When should I call my doctor if I have diabetic foot ulcers?

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Douglas S. Denham, DO
Family Medicine

Diabetic foot ulcers are one of the complications associated with diabetes mellitus. They can have multiple and interrelated causes. Most commonly they are the result of decreased sensation in the lower extremities. As a consequence of decreased sensation in the feet, any injury can go undetected and can eventually become an ulcer that can become infected and require care. Other complications of diabetes can also play a part in ulcers and the ability to heal them. Atherosclerosis of the arties of the lower extremity can result in decreased blood flow to the foot and this can impede healing. Poorly controlled diabetes also can affect the ability of the body to heal. Also physical effects such as poorly fitting shoes, not wearing shoes or poor hygiene can contribute to foot ulcers in diabetics.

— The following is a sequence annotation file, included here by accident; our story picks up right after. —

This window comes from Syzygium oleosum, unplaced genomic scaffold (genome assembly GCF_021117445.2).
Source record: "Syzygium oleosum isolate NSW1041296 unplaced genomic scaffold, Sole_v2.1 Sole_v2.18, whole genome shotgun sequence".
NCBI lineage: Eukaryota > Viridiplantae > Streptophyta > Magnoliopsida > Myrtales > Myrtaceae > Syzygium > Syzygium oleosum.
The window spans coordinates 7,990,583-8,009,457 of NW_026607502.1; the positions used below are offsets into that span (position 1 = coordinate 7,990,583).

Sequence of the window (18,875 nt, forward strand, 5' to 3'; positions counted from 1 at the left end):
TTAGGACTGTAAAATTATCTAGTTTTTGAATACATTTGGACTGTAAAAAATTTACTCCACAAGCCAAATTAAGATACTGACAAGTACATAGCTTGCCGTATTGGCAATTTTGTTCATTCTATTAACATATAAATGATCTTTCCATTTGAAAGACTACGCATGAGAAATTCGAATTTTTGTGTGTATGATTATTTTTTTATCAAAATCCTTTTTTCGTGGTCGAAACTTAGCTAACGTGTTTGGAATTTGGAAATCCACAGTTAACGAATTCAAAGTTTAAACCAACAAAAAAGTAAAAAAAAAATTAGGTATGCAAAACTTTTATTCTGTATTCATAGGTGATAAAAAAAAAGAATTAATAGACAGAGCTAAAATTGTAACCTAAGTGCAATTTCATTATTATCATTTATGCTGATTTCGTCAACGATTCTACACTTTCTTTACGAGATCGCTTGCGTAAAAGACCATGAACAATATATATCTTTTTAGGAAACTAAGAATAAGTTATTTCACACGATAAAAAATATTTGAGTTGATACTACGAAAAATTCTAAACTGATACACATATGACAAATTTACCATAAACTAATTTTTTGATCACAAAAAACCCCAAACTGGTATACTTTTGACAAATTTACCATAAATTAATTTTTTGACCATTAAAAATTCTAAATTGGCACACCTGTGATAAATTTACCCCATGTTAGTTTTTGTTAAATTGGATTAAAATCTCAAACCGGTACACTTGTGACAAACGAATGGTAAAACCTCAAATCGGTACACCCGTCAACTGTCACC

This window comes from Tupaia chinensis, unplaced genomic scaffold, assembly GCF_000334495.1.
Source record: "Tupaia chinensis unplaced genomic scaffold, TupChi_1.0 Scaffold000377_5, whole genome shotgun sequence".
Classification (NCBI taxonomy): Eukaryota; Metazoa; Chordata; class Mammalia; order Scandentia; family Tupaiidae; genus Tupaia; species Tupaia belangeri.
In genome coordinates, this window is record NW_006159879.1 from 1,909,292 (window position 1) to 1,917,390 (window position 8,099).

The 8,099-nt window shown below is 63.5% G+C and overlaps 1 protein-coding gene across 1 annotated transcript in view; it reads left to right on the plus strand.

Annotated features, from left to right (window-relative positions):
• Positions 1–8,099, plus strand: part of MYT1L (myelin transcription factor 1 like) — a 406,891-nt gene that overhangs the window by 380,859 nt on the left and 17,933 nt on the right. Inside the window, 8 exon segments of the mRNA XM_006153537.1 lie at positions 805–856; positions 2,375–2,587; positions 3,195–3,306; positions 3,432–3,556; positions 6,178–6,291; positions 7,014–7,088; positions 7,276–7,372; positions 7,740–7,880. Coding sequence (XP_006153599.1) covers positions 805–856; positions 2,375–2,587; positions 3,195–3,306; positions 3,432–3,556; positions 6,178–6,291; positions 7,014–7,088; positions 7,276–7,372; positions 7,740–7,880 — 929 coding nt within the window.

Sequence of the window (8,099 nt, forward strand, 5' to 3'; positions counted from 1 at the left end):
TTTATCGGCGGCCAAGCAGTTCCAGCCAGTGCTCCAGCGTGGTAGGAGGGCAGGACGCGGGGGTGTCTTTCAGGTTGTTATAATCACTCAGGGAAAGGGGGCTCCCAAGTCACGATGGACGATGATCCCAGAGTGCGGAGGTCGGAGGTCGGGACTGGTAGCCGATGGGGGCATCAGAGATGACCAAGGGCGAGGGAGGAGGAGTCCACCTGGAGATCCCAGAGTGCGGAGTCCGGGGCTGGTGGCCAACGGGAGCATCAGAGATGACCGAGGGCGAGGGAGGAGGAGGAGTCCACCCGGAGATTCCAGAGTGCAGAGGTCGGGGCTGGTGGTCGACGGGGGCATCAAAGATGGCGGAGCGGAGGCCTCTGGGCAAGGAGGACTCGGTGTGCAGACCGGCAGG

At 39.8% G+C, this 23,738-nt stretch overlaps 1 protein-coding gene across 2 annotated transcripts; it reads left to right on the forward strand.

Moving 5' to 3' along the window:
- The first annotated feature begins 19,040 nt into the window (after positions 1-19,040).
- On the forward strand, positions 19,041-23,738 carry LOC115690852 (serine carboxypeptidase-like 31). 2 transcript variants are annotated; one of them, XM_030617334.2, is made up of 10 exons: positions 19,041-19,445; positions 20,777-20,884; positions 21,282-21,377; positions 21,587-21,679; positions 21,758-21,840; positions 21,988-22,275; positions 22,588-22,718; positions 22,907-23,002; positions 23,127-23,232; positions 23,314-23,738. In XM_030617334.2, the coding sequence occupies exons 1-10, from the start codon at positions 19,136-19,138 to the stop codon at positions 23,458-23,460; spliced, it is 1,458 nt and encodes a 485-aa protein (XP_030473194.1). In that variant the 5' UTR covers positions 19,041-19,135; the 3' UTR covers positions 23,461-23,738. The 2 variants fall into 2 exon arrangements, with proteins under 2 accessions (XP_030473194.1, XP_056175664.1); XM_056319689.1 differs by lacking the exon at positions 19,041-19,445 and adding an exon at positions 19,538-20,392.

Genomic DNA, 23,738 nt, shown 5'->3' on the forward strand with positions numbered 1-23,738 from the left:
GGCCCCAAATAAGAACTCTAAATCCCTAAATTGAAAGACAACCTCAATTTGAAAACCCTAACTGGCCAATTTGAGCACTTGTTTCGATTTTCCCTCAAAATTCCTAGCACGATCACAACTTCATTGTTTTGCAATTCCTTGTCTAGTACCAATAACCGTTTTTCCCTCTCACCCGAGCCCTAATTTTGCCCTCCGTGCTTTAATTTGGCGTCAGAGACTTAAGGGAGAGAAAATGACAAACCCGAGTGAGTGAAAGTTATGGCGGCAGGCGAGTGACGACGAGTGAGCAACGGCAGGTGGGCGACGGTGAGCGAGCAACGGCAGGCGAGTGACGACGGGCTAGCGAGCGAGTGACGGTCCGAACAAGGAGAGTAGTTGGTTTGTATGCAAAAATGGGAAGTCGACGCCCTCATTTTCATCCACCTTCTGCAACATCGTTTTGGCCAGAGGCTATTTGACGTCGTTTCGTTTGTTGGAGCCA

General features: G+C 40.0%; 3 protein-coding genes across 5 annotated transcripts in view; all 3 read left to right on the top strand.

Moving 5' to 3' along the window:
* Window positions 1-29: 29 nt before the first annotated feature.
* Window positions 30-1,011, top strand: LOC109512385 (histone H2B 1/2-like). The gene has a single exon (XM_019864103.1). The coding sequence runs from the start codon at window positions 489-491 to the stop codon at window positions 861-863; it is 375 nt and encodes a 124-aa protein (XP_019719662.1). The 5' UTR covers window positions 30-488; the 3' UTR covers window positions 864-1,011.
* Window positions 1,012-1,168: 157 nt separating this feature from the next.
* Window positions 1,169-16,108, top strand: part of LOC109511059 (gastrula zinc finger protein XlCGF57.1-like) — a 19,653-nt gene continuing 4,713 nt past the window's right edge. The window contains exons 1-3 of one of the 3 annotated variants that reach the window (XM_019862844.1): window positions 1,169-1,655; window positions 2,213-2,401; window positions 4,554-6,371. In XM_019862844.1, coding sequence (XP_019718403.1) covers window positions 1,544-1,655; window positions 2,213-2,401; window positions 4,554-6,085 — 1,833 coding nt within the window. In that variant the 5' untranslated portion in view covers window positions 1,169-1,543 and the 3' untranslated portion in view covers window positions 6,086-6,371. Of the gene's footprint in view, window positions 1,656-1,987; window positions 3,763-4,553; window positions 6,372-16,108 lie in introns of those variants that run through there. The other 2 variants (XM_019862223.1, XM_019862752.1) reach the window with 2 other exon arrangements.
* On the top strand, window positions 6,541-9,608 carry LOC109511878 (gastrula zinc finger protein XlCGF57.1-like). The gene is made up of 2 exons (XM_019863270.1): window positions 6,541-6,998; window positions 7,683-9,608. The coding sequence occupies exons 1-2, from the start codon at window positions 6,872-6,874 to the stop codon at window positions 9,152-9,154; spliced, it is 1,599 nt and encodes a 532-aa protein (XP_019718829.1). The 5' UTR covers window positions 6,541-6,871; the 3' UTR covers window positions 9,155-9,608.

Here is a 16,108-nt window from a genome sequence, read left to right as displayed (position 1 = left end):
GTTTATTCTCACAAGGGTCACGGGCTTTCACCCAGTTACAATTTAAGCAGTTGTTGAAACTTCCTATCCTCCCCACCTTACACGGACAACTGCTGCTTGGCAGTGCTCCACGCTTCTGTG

So what can a diabetic do to prevent foot ulcers? First, check your feet every night, or if you can’t see your feet, have someone else look at them for you. Look for signs of infection, redness, cuts, drainage from the skin. Second, keep your feet clean with soap and water. Next, wear shoes that fit well and are comfortable. Also, keep your diabetes under control.

If you see any of the above, notify your physician immediately. Early care and treatment will dramatically improve the time of healing. Left untreated can result in infections of not only the skin, but the boney tissues and result in amputations.

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Important: This content reflects information from various individuals and organizations and may offer alternative or opposing points of view. It should not be used for medical advice, diagnosis or treatment. As always, you should consult with your healthcare provider about your specific health needs.